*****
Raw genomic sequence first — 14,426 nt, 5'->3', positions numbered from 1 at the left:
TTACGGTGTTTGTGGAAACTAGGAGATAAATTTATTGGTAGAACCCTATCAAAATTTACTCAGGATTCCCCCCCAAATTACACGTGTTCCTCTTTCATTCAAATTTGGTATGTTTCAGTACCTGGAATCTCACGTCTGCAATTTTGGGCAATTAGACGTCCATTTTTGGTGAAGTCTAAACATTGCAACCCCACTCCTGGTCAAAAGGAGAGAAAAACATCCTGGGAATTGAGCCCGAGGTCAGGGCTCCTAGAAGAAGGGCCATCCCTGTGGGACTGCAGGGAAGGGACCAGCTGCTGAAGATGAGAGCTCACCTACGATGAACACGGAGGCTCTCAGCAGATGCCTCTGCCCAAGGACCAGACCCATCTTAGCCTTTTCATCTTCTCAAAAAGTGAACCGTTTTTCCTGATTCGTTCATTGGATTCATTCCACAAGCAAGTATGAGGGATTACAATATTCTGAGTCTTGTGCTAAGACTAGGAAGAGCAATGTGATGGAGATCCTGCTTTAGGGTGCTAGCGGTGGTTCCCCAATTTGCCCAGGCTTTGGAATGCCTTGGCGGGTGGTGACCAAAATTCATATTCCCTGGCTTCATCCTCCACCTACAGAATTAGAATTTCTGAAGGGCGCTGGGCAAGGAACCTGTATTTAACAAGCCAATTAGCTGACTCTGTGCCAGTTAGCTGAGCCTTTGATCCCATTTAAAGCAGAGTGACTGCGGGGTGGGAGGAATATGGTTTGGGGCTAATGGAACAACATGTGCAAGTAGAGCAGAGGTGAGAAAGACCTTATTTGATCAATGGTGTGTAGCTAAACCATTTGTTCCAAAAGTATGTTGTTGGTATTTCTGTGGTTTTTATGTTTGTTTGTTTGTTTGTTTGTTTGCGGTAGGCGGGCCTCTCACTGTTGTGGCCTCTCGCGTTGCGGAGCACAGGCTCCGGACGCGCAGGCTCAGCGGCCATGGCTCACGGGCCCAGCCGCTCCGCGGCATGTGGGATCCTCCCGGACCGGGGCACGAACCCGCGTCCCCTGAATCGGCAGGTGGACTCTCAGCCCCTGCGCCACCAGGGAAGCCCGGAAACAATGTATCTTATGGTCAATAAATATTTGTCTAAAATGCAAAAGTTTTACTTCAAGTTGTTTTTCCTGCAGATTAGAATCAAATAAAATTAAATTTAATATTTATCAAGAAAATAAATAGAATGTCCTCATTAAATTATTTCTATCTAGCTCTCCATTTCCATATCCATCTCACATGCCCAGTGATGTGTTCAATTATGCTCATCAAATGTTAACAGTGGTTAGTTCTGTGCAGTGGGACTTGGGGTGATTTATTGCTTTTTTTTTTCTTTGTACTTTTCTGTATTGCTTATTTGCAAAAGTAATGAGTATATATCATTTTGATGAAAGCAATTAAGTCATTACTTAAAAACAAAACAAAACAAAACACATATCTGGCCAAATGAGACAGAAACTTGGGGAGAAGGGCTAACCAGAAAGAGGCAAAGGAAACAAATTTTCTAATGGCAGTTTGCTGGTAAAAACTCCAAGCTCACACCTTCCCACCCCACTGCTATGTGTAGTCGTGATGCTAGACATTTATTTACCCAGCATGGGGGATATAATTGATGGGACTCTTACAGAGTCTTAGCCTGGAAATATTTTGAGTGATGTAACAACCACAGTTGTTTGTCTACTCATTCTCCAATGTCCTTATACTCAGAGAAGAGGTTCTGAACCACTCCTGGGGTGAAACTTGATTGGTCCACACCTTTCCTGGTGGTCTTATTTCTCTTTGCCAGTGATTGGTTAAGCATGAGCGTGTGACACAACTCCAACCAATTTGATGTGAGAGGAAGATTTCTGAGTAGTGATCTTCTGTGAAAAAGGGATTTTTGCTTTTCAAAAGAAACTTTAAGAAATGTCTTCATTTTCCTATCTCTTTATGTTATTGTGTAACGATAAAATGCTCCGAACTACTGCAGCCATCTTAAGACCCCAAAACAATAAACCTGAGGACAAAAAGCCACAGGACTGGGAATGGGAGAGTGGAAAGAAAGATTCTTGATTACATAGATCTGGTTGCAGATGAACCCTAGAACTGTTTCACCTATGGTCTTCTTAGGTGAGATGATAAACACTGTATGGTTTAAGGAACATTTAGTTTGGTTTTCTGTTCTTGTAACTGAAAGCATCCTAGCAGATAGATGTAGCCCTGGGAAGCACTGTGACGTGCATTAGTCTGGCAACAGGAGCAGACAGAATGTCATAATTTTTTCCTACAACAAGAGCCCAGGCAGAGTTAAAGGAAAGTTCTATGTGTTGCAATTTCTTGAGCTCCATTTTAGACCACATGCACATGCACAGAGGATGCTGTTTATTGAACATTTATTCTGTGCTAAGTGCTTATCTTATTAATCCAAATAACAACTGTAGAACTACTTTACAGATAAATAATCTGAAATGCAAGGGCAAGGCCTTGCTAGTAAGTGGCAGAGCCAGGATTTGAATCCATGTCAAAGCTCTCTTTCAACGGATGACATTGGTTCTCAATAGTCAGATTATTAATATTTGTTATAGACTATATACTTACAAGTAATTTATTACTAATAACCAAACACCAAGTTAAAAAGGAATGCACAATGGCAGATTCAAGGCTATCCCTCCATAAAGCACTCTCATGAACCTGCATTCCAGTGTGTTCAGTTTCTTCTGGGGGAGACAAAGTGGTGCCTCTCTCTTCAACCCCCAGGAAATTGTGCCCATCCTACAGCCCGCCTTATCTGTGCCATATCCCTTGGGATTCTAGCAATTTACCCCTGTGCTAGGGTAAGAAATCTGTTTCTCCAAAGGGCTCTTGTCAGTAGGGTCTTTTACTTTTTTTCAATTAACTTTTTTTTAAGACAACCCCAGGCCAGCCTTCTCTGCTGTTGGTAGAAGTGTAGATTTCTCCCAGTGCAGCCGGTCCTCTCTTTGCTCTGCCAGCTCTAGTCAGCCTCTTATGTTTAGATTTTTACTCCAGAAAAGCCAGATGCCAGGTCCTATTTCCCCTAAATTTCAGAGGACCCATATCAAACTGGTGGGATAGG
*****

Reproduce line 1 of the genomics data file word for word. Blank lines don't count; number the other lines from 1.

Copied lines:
Raw genomic sequence first — 14,426 nt, 5'->3', positions numbered from 1 at the left: